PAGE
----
How Should We Respond to the Ferguson Grand Jury?: The Opinions of Malcolm X on Ferguson from 50 Years Ago

There is a great axiom that from my life experiences holds much truth, the saying is that you either “learn from history or you are doomed to repeat it.” This mantra has been one of my guideposts for living my life, and my status as an History Professor only solidifies my commitment to honoring this creed. I consistently view many of the events and occurrences within Black America as Michael Brown Parentslittle more than a replaying of a prior historical event, I often feel as if I am continually caught in sporadic moments of déjà vu. If only our people would study and learn from our history we would be able to break this cycle of intra-racial inefficiency and avoid the many injuries (physical, psychological, political, and economic) that we see inflicted upon our own kind on a moment-by-moment basis.

So I was more than pleased to be asked by a colleague to revisit the final speech of Malcolm X because it had ‘much meat on the bone’ that we could use for an examination regarding the contemporary plight of African-Americans. She was most certainly correct regarding the bounty of political and economic utility of Brother malcolm-x-23Malcolm’s final speech. Although I have heard Malcolm’s final speech innumerable times, I have been considered by many to be one of the primary disciples at the Temple of Malcolm X; I had never listened to it with the current context facing African-Americans in mind.

Although the speech has Malcolm’s usual call regarding the need for solidarity among all persons of African descent. Malcolm takes continental Africans to task for forgetting about those of us strewn throughout the West when they even conceive the idea of liberating themselves from white tyranny; a problem that Michael Brownunfortunately still exists to this day is the disjointed logic of many continental Africans regarding this matter. However, what made this speech appear as if it were a completely new expression of Black thought are the current events that are occurring in Ferguson, Missouri. Although I should not have been surprised, Malcolm’s speech, given nearly a half-century before the killing of Mike Brown addresses many of the issues surrounding the murder.

Malcolm X advises us in this final speech to realize that whites are not inherently evil; a fact that he learned during his Hajj to Mecca, however, the American white man has a peculiar illness that others seemingly do not possess. Malcolm X highlighted in his speech that for Europeans the term white is a descriptive term telling you something about their physical appearance, while the American white man uses white not as a physical description, rather as a celebratory title that announces he will always assume the lead position in politics, high-society, economics, and religious thought. Put simply, he is the Alpha Male and you had better not question that status because what he says goes.

So as the nation braces for the Grand Jury announcement regarding the incident in Ferguson, we would be wise to heed Malcolm’s advice to protect ourselves physically, economically, and spiritually as it appears that the news coming out of the grand jury will most likely not be in Mike Brown’s favor. If reports of militarized police officers placing the tools to quell an urban unrest are true, city administrators are already taking measures to protect their Ferguson 1physical safety, political solvency, and economic investments. One of the reverberating tenets flowing from Malcolm X’s final address was the need for our community to learn from the past mistakes and recognize that it is collectivism in every way imaginable (politically, socially, economically, educationally) that is our only path to liberation. So when, not if, the ruling is handed down and not in our favor, I am unsure what the reaction will be from the Black communities throughout the nation will be? However, just as white city administrators have learned from similar moments such as the fallout following the Rodney King verdict, we have to also Charlilearn from similar rebellions. Put simply, urban rebellions are a wonderful means of keeping the issue on the front page of this nation’s news media outlets, however, they are little more than fireworks that ultimately fizzle out when emotionalism melts away and we resume our day-to-day existence.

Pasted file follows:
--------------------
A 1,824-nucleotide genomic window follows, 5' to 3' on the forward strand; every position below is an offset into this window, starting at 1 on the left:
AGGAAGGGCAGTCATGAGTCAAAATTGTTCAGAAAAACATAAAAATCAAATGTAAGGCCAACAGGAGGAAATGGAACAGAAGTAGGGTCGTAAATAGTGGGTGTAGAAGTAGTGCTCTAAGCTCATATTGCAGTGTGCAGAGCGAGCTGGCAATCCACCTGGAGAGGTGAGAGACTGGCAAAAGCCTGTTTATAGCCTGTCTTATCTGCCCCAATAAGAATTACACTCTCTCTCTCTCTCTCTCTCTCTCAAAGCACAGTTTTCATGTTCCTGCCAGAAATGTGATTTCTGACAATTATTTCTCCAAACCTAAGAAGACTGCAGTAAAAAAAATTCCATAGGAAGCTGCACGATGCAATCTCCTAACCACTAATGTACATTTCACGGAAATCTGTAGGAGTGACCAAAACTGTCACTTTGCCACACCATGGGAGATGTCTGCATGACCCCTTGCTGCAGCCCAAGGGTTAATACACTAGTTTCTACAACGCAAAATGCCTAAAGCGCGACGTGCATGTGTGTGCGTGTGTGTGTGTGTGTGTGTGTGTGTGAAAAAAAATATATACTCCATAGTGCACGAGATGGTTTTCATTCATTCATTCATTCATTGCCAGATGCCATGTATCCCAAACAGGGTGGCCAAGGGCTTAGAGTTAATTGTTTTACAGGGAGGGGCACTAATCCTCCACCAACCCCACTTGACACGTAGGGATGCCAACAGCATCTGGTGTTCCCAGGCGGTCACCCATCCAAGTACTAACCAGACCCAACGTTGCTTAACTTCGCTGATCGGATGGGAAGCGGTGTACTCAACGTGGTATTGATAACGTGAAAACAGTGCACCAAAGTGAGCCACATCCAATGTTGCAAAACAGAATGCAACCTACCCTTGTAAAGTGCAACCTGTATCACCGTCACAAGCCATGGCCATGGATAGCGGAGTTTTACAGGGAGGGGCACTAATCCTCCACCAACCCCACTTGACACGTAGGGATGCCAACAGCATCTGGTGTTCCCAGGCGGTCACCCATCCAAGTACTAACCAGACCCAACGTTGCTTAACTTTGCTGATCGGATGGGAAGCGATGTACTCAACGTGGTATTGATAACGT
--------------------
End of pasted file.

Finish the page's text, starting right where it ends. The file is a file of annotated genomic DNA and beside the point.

I hope that we have learned from earlier rebellions and keep that energy and political focus on current affairs going. It is only through such political movements that we will be able to honor the Eric Garner’s and Mike Brown’s of the world. As the only fit tribute for them, and the thousands of other victims of unprovoked and unjustifiable American racial violence, is a consistent organized collectivist political movement that focuses upon securing the foi2liberation and salvation of the Black Nation through political action, economic solvency, and education aimed at liberating the minds of future generations of African-American children. A fleeting emotionally driven wholly reactionary expression of frustration and angst is not befitting the memory of the droves of African-Americans who have lost their lives at the hands of white domestic terrorism. Just listen to Malcolm X’s final speech, he gave us a blueprint of how to respond to this issue nearly fifty-years ago.

Dr. James Thomas Jones III

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